New global research from Accenture, titled Defining Success, has found that more than two-thirds of professionals around the world say they can “have it all”.
In fact, having both a successful career and a full life outside work is so important that many choose a job based on its potential impact on work/life balance.
Seventy percent worldwide (South Africa: 84%) of both women and men believe they can have a successful career as well as a full life outside work; however, 50% (South Africa: 49%) also say they cannot “have it all at the same time”.
In addition, 52% (South Africa: 67%) say they have turned down a job due to concerns about its impact on work/life balance. In fact, work/life balance tops respondents’ definitions of career success, ahead of money, recognition and autonomy, cited by 56%, 46%, 42% and 42%, respectively (South Africa: 56%, 54%, 36%, 44%).
“Over the course of their careers, professionals will continue to define and re-define what success looks like,” says Monica Rubombora, managing executive for talent and organisation practice at Accenture South Africa.
“For many, career goals and personal priorities will take precedence at different times. As today’s professionals strive to find the right balance, leading companies will find innovative ways to help them develop, grow and thrive.”
The research also found that technology plays a role in achieving work/life balance, although respondents express mixed feelings about its impact on their personal lives.
More than three quarters (78%) (South Africa: 82%) agree technology enables them to be more flexible with their schedules, and 80% (South Africa: 84%) report that having flexibility in their work schedule is extremely or very important to work/life balance. Yet 70% (South Africa: 80%) say technology brings work into their personal lives.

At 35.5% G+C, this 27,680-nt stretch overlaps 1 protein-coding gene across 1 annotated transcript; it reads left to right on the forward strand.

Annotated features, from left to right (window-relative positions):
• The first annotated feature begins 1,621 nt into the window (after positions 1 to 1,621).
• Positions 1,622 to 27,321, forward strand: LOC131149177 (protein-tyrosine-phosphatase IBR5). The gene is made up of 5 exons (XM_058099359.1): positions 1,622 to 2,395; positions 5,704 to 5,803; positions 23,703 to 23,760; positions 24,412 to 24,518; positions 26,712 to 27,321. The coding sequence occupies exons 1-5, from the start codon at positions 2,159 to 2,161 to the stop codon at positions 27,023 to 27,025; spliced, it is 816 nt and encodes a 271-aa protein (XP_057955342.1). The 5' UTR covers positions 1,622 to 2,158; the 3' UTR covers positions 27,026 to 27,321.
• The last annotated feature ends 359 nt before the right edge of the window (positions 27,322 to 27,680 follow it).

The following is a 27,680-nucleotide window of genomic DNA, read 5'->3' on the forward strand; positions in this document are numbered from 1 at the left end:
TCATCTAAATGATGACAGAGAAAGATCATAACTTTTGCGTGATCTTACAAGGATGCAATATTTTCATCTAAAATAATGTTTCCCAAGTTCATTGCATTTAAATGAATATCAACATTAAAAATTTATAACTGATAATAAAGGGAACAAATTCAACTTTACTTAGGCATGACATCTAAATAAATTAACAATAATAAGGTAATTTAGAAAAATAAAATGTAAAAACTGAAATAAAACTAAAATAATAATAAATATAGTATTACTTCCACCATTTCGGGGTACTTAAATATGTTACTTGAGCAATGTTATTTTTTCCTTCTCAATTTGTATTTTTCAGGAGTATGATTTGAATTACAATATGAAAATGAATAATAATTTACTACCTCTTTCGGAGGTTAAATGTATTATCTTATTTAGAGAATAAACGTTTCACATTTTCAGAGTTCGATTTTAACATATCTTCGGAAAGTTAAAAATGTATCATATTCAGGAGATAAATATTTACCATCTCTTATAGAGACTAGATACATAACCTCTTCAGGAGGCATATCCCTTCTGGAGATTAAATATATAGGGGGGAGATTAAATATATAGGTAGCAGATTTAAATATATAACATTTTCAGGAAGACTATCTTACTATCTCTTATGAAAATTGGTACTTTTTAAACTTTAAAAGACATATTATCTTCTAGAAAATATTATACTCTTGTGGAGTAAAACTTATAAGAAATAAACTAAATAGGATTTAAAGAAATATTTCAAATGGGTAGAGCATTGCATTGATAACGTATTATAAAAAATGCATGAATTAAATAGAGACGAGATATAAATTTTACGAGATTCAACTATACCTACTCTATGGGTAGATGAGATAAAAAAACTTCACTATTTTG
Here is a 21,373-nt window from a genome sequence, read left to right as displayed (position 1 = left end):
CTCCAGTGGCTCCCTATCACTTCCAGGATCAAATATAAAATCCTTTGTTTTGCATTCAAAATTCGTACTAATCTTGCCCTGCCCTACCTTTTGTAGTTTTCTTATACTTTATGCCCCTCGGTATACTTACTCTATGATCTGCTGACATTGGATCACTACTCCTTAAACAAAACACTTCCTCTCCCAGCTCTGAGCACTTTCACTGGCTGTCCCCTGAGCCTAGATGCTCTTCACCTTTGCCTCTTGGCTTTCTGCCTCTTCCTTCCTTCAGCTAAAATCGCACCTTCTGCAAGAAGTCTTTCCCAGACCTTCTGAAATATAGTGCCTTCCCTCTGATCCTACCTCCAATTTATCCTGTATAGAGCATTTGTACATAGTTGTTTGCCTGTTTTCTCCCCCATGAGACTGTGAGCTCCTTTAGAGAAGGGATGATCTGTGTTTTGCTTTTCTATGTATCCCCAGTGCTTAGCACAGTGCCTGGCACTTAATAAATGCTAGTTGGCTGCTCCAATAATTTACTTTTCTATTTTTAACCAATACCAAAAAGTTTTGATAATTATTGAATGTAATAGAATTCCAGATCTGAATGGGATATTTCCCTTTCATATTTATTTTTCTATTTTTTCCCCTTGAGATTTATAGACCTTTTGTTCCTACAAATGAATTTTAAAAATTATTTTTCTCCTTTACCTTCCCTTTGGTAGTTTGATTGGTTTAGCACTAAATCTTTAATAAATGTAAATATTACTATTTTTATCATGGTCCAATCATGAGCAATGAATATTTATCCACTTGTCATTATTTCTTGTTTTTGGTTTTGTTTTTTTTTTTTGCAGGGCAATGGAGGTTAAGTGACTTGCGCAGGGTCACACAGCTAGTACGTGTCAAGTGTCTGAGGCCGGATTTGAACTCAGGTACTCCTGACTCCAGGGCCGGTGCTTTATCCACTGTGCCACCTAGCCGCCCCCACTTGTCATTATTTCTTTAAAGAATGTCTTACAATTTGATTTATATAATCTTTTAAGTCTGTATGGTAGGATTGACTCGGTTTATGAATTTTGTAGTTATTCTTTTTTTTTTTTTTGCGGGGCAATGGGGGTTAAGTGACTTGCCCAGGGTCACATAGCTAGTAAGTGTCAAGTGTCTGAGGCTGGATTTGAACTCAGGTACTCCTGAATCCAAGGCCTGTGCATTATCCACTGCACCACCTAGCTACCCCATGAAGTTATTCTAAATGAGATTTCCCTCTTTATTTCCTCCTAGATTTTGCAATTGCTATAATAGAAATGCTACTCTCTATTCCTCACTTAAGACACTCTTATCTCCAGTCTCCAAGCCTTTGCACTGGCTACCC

“The fact that work/life balance continues to be critically important to employees holds tremendous significance for employers,” says Nicky Moses, human resources director of, Accenture SA.
“Companies that can help their employees navigate both their professional and personal lives are likely to see strong employee engagement and enjoy an advantage as they recruit and retain high performers.”
The Accenture research also covers a wide range of work-related topics that help define success in the workplace, including:
* Job satisfaction – in the current survey, 53% of women and 50% of men say they are satisfied with their jobs and not looking for new opportunities, compared to 43% of women and 41% of men, who expressed satisfaction in Accenture’s 2012 research. (South Africa: 42% overall).
* Rewarding workplaces – when asked what words describe a good work environment, rewarding (cited by 59%) (South Africa: 86%) tops respondents’ lists. Honest, flexible and interesting follow (54%, 50% and 49%, respectively) (South Africa: 66%, 60%, 64%, fun: 61%).
* Tenure – two-thirds of women (66%) and three-quarters of men (75%) have been with their current employers for more than four years. (South Africa: 75% overall).
* Pay raises – the majority of respondents (58% of women; 64% of men) (South Africa: 63% overall) say they have asked for or negotiated a pay raise. These findings continue a steady upward trend: 49% of women and 57% of men in our 2012 research asked for or negotiated a pay raise, while 44% of women and 48% of men in the 2011 survey did the same.
* Vacation and work – three-quarters (75%) (South Africa: 79%) of respondents report they work frequently or occasionally during paid time off, generally checking e-mail, catching up on work, working with no distractions, and participating in conference calls (cited by 71%, 44%, 35% and 30%, respectively) (South Africa: 81%, 51%, 42%, 27%, work just like a regular work day: 34%).
At the same time, 40% (South Africa: 58%) consider themselves workaholics.
* Leaving – top reasons for leaving a job include responsibilities that don’t match a job description (38%) (South Africa: 36%), pay (38%) and uninteresting work (34%) (South Africa: 34%).
* Job search – when asked to name three things they would do to start a job search, respondents cited looking on job boards for open positions, contacting friends and others in their networks, and updating online profiles and information (cited by 30%, 24% and 21%, respectively) (South Africa: 32%, 18%, 19%, contact recruiters: 26%).